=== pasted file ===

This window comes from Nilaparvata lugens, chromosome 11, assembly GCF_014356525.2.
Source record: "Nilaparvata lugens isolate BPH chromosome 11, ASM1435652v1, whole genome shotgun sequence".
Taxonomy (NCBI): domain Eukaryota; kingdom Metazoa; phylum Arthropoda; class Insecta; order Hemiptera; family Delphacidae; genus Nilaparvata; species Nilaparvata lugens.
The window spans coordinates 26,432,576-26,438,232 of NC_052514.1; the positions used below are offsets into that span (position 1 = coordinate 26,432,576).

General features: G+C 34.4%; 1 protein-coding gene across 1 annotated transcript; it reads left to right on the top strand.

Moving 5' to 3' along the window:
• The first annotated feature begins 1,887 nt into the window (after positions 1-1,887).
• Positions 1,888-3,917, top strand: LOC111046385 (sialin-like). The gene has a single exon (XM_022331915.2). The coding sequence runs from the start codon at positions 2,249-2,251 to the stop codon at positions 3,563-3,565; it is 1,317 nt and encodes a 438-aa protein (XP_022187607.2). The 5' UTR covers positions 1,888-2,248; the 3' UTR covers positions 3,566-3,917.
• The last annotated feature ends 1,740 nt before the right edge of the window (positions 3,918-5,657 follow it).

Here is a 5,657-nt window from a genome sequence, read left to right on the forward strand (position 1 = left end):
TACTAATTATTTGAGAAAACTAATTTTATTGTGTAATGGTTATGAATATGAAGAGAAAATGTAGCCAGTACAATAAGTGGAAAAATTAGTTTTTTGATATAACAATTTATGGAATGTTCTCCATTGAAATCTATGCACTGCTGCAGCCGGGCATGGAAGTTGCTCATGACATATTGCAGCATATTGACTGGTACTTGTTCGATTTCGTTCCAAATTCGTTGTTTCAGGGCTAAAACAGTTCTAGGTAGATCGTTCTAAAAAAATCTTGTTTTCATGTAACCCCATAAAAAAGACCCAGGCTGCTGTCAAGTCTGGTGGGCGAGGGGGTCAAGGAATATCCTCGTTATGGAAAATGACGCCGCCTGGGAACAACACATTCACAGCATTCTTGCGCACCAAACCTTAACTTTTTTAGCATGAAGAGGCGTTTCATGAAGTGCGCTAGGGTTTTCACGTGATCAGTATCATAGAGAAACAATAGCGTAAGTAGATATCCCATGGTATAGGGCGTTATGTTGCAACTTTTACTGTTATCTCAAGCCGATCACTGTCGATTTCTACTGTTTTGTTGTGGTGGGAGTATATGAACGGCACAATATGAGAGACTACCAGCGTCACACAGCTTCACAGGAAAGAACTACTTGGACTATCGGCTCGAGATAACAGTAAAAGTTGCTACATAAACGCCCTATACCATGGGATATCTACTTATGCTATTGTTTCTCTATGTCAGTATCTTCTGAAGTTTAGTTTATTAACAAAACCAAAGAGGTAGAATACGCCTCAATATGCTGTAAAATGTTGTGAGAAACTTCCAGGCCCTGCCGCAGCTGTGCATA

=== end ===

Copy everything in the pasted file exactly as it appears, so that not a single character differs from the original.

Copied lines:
This window comes from Nilaparvata lugens, chromosome 11, assembly GCF_014356525.2.
Source record: "Nilaparvata lugens isolate BPH chromosome 11, ASM1435652v1, whole genome shotgun sequence".
Taxonomy (NCBI): domain Eukaryota; kingdom Metazoa; phylum Arthropoda; class Insecta; order Hemiptera; family Delphacidae; genus Nilaparvata; species Nilaparvata lugens.
The window spans coordinates 26,432,576-26,438,232 of NC_052514.1; the positions used below are offsets into that span (position 1 = coordinate 26,432,576).

General features: G+C 34.4%; 1 protein-coding gene across 1 annotated transcript; it reads left to right on the top strand.

Moving 5' to 3' along the window:
• The first annotated feature begins 1,887 nt into the window (after positions 1-1,887).
• Positions 1,888-3,917, top strand: LOC111046385 (sialin-like). The gene has a single exon (XM_022331915.2). The coding sequence runs from the start codon at positions 2,249-2,251 to the stop codon at positions 3,563-3,565; it is 1,317 nt and encodes a 438-aa protein (XP_022187607.2). The 5' UTR covers positions 1,888-2,248; the 3' UTR covers positions 3,566-3,917.
• The last annotated feature ends 1,740 nt before the right edge of the window (positions 3,918-5,657 follow it).

Here is a 5,657-nt window from a genome sequence, read left to right on the forward strand (position 1 = left end):
TACTAATTATTTGAGAAAACTAATTTTATTGTGTAATGGTTATGAATATGAAGAGAAAATGTAGCCAGTACAATAAGTGGAAAAATTAGTTTTTTGATATAACAATTTATGGAATGTTCTCCATTGAAATCTATGCACTGCTGCAGCCGGGCATGGAAGTTGCTCATGACATATTGCAGCATATTGACTGGTACTTGTTCGATTTCGTTCCAAATTCGTTGTTTCAGGGCTAAAACAGTTCTAGGTAGATCGTTCTAAAAAAATCTTGTTTTCATGTAACCCCATAAAAAAGACCCAGGCTGCTGTCAAGTCTGGTGGGCGAGGGGGTCAAGGAATATCCTCGTTATGGAAAATGACGCCGCCTGGGAACAACACATTCACAGCATTCTTGCGCACCAAACCTTAACTTTTTTAGCATGAAGAGGCGTTTCATGAAGTGCGCTAGGGTTTTCACGTGATCAGTATCATAGAGAAACAATAGCGTAAGTAGATATCCCATGGTATAGGGCGTTATGTTGCAACTTTTACTGTTATCTCAAGCCGATCACTGTCGATTTCTACTGTTTTGTTGTGGTGGGAGTATATGAACGGCACAATATGAGAGACTACCAGCGTCACACAGCTTCACAGGAAAGAACTACTTGGACTATCGGCTCGAGATAACAGTAAAAGTTGCTACATAAACGCCCTATACCATGGGATATCTACTTATGCTATTGTTTCTCTATGTCAGTATCTTCTGAAGTTTAGTTTATTAACAAAACCAAAGAGGTAGAATACGCCTCAATATGCTGTAAAATGTTGTGAGAAACTTCCAGGCCCTGCCGCAGCTGTGCATA